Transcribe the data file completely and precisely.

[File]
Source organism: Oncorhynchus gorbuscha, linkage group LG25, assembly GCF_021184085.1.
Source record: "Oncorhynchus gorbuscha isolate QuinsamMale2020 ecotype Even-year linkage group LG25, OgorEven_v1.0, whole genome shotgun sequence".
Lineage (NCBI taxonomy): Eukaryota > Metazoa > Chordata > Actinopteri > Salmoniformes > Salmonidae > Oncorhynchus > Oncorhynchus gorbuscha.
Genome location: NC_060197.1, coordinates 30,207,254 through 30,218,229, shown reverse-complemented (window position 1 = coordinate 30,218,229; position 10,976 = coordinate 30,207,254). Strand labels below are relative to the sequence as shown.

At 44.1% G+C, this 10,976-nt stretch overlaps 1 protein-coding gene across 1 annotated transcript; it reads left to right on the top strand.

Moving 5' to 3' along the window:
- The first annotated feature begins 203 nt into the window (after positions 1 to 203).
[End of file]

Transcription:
Source organism: Oncorhynchus gorbuscha, linkage group LG25, assembly GCF_021184085.1.
Source record: "Oncorhynchus gorbuscha isolate QuinsamMale2020 ecotype Even-year linkage group LG25, OgorEven_v1.0, whole genome shotgun sequence".
Lineage (NCBI taxonomy): Eukaryota > Metazoa > Chordata > Actinopteri > Salmoniformes > Salmonidae > Oncorhynchus > Oncorhynchus gorbuscha.
Genome location: NC_060197.1, coordinates 30,207,254 through 30,218,229, shown reverse-complemented (window position 1 = coordinate 30,218,229; position 10,976 = coordinate 30,207,254). Strand labels below are relative to the sequence as shown.

At 44.1% G+C, this 10,976-nt stretch overlaps 1 protein-coding gene across 1 annotated transcript; it reads left to right on the top strand.

Moving 5' to 3' along the window:
- The first annotated feature begins 203 nt into the window (after positions 1 to 203).